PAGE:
Mr Eazi has mastered the laissez faire approach to life and it has leached into everything he does, especially his career as a recording artist. After half a decade of trudging in relative obscurity, he finally stumbled on a zeitgeist in Nigeria, championing a slower approach to afro pop. Nigeria was suffering from ‘frenzy fatigue’, as artist after artist put out minutely different iterations of the same frenetic song. Eazi was catapulted to stratospheric fame and his sound became the thing to mimic.
However, as he rides this wave, we are beginning to suspect that this ‘chillness’ that has his craft isn’t as deliberate as it originally appeared. That a man cannot be bothered to emote more energy than necessary means audiences can only approach the music with a single-minded reciprocity, taking everything else as lightly as Eazi presents it. The gag is, Mr. Eazi wants to be taken seriously. He wants audiences to rip apart his mellow slurring vocals for the meaning of life, he wants his ‘vibes videos’ to serve as audiovisual compliments to his nuanced music, and he wants to be seen as a visionary leader of the new school, taking the West African pop to places it never reached a priori (or so he says).
Even as his latest project, Accra to Lagos—a collection of unhurried love songs where he occasionally celebrates life—struggles for airplay, in addition to a tour, Mr Eazi has been releasing videos off the project anyway. “Tilapia”, the latest visual cut from the project is released as a retro short film set in rural Ghana. Though Eazi refuses to call it a music video, (talk less of a ‘vibes’ one as he’s tagged other videos from Accra to Lagos), “Tilapia” comes with all the shrewd Eazi-esque tropes you would expect—slow motion shots and long camera pans across faces of a small cast, and the African landscape. All of Mr Eazi’s insouciance is still contained here, even as the video opens with an eponymous “Based on a True Story” tag.
The trueness however becomes debatable when the first scene of the video kicks off with Mr Eazi awaking from sleep. This runs parallel to the story Mr Eazi told at a recent live concert about his night as a hungry man who was left with nothing but two fishes for dinner. Into the bargain he states “because say I dey wear fine cloth, no be say I no dey hustle”, this served as a precursor spoken word to the performance of “Tilapia” that night. On the adjoining short film however, a love story between two people is languidly detailed to stress a point that is non-existent, even as the video occasionally cuts to clips of the fishing process as if to hint a bigger thematic tie-in (that never comes).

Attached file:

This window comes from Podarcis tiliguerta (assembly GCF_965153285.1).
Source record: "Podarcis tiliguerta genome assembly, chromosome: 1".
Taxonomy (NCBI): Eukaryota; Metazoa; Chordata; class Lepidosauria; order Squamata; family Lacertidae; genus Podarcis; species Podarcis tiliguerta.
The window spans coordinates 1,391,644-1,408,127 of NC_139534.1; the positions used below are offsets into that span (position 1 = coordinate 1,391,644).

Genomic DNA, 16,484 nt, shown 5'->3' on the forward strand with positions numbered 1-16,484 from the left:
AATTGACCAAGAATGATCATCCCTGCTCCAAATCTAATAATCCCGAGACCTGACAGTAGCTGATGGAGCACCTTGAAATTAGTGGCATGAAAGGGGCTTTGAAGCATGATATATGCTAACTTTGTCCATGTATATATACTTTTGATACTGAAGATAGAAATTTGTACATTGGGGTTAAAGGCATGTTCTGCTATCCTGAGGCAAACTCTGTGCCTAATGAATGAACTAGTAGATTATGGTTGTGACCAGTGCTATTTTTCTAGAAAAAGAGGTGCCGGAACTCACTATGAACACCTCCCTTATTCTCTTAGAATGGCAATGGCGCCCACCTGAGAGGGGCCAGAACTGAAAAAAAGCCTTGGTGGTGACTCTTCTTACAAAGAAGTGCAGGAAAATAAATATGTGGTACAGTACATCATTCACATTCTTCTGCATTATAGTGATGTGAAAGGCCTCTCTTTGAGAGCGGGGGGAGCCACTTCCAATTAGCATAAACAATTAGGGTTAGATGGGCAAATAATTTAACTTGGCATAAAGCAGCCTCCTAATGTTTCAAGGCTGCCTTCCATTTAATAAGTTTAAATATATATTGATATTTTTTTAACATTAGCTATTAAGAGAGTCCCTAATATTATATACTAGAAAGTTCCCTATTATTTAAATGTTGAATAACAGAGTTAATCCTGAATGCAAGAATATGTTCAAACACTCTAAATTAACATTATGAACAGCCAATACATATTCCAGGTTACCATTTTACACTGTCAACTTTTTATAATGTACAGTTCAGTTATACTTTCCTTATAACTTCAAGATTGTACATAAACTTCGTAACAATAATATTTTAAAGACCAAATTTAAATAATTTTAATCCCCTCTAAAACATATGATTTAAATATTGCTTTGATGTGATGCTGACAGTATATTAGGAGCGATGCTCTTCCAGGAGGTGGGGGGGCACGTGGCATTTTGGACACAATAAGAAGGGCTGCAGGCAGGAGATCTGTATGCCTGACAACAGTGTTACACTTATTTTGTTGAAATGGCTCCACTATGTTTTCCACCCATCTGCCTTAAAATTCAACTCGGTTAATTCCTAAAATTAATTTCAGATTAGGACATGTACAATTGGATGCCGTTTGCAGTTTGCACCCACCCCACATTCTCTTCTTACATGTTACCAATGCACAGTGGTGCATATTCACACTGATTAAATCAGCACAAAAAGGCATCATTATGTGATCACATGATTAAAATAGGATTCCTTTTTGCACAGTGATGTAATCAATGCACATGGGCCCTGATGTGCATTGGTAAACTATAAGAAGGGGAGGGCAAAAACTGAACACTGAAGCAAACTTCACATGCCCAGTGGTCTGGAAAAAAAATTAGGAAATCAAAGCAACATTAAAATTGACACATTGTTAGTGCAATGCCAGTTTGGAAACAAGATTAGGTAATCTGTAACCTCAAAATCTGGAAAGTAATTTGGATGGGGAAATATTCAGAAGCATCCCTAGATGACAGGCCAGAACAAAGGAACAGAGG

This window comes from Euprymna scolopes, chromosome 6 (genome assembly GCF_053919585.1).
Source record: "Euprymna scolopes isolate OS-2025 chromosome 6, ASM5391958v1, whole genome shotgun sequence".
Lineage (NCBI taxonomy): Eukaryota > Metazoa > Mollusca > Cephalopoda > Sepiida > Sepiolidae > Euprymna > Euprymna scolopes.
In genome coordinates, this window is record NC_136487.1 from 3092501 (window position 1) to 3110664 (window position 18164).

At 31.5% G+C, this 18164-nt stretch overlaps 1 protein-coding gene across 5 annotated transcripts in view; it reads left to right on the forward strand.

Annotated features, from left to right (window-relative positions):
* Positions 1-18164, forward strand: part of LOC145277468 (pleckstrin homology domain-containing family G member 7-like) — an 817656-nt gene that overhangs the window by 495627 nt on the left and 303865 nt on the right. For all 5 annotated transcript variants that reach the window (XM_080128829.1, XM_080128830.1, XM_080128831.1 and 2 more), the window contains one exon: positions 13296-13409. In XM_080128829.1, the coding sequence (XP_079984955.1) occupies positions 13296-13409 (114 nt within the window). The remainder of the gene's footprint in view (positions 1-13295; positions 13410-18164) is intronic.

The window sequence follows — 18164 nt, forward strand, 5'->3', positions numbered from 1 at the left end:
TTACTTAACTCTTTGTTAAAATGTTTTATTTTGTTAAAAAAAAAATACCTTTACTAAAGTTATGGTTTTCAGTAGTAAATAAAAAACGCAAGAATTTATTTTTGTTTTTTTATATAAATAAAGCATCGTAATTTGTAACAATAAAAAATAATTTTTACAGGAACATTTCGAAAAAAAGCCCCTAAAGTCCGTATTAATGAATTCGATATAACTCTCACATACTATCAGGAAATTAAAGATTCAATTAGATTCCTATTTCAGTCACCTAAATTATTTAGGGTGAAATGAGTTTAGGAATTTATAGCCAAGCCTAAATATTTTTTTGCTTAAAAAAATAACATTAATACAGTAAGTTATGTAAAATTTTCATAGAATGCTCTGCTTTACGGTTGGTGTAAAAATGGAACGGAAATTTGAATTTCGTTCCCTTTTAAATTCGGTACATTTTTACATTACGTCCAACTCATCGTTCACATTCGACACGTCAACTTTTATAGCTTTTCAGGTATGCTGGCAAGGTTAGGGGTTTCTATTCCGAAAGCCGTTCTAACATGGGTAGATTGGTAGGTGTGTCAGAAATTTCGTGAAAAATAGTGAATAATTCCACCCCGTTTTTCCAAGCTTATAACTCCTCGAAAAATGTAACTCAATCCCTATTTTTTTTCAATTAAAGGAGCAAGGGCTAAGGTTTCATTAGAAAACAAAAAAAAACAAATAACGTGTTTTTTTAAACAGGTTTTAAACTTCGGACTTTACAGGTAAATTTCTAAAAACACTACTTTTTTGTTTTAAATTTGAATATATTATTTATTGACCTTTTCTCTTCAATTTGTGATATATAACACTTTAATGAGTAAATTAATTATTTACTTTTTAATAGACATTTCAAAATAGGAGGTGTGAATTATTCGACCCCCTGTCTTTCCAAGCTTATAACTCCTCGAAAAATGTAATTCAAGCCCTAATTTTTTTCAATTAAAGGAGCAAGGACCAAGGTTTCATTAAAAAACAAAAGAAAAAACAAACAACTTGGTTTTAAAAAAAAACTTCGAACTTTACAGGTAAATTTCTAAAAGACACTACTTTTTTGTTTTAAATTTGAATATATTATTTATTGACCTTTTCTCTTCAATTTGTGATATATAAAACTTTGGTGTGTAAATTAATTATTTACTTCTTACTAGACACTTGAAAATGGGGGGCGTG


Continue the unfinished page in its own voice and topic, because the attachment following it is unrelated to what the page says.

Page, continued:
In a manner that is almost typically Mr Eazi, “Tilapia” was most probably intended as a representation of African subsistence: a man, his lover and the fish they share together. The result however begs questions the “Skintight” singer really cares about appropriately representing the average man he professes to champion. A retro theme is used with no context, his fishing expedition could have been left out without diminishing the film’s cinematic value. It’s never clear if Mr Eazi is comparing his lover to the Tilapia fish or if it is truly a metaphor for something else, perhaps the people behind the film thought no one would think that far.
Mr Eazi has crept up the charts with his laid-back style as a craft and art form. Not that Mr Eazi can’t make the grade with this style, it just allows him pass off an evidently lackadaisical attitude to presentation. And the results often come with pieces like “Tilapia” where the seemingly grand idea is failed by atrocious execution.
Take a moment to watch Mr Eazi’s “Tilapia” short film below.
Featured Image Credit: Youtube/Mr Eazi “Tilapia (Short Feem)”
Fisayo is a journalist who thinks writing is hard and reading too. But her journey somewhere reveals, words are like pawns on chessboard when writing. She wants to see, create and share with the world, experience & communicate these experiences. Tweet at her @fisvyo